Tali: When you’re married, everyone in your milieu is married and you form relationships with moms from the preschool or the classroom, but when you’re divorced you don’t have a common language anymore. I’m not saying that divorced people don’t interest married people. They ask whom you’ve met and want to know where you went out, whom you danced with or ran into. But there’s a sense of an invasion of privacy, and you’re not invited to dinners anymore like in the past.

Sounds pretty traumatic.

Netali: When a person gets divorced, they feel alone and they’re in a crisis, but not everyone can understand that. And when the family breaks up there are a lot of things that you don’t find the right platform for, so the idea is to do things together so as not to feel alone. We have social events, parties, weekends with the kids, we meet in homes – we even did a hafla [Arabic word for a large festive meal]. And you discover that there is life after marriage. It’s like being reborn.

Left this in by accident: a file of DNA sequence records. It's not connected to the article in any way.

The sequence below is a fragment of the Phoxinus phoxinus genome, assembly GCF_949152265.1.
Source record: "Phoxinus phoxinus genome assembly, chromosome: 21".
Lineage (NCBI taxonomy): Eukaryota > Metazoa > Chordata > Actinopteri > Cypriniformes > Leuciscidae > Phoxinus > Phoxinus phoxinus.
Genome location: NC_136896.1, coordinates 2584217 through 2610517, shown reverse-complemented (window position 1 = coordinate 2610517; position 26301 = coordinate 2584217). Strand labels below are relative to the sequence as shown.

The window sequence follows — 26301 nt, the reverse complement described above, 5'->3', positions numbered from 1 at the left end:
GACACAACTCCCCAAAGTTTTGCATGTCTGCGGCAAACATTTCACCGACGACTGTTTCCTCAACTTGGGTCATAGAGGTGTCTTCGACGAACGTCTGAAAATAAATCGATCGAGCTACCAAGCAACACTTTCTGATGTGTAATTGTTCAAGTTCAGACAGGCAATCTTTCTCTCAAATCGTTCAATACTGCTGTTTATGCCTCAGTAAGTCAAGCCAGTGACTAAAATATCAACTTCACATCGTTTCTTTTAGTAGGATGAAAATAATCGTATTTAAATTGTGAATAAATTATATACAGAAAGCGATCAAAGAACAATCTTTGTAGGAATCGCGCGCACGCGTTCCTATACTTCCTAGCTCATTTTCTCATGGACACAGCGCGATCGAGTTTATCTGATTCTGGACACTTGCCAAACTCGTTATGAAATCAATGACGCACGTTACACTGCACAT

Tali: I felt like I’d found a new family. I couldn’t have met these people just like that, on the street, because you can’t tell just by looking that someone is divorced.

Are there romances in the group?

Netali: It’s not a singles group, but it happens, and quite a bit. A lot of couples come together, because the group is a very convenient platform, but people don’t necessarily want to enter into a long-term relationship; they meet to enjoy something of the moment. When you break, up it’s not always easy to meet again in the group framework. It’s a sensitive subject.

You said you administered the group until recently.